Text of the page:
It's ironic that an injury caused Green to lose the starting job in St. Louis because it took an injury to Washington Redskins quarterback Gus Frerotte in 1998 for Green to earn his first start and build his case for being a number one quarterback in the NFL. Green led Washington to a 6-3 record during the final nine games of that 1998 season, connecting on 278-of-510 passes for 3,441 yards and 23 touchdowns.

Since coming to Kansas City in 2001 the threat of injuries has not been a major cause for concern for Green due to his determination to stay healthy. In fact, Green hasn't missed a start in a Chiefs uniform. As a 12-year veteran of the NFL, Green realizes that one of the main factors for him continuing to lead the Chiefs as the starting quarterback rides on his ability to maintain good health.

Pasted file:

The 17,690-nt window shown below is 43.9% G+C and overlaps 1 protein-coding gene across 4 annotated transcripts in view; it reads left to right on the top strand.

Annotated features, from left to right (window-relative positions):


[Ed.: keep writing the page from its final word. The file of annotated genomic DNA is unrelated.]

"I've been real fortunate to stay healthy lately and that's an important thing," said Green. "I do a good job in the off-season and year round trying to maintain that health. There's been so much questioning of that since St. Louis so that's important to me to try and always improve myself from the health stand point."

Green who signed a seven-year contract with Kansas City prior to the 2003 season wants to finish his remaining playing years in the NFL as a Chief but this season may be one of his biggest tests due to the uncertainty of the club's off-season changes.

"The positive is we're replacing from within," said Green. "We're not changing much in terminology or a system. We're going with people that have been in this system with Al (Saunders) for five years and so from that standpoint it's a good thing. But you don't know exactly what you're getting. It's the same thing with when Priest (Holmes) got hurt. How do you replace Priest? Well you don't replace Priest. He's a great player and until Larry (Johnson) gets in there and proves himself and which now he has for a year and a half you don't really know what you're going to get. So to say you can come in and just replace Al Saunders you don't really know until it gets going. You would like to think that we would not skip a beat."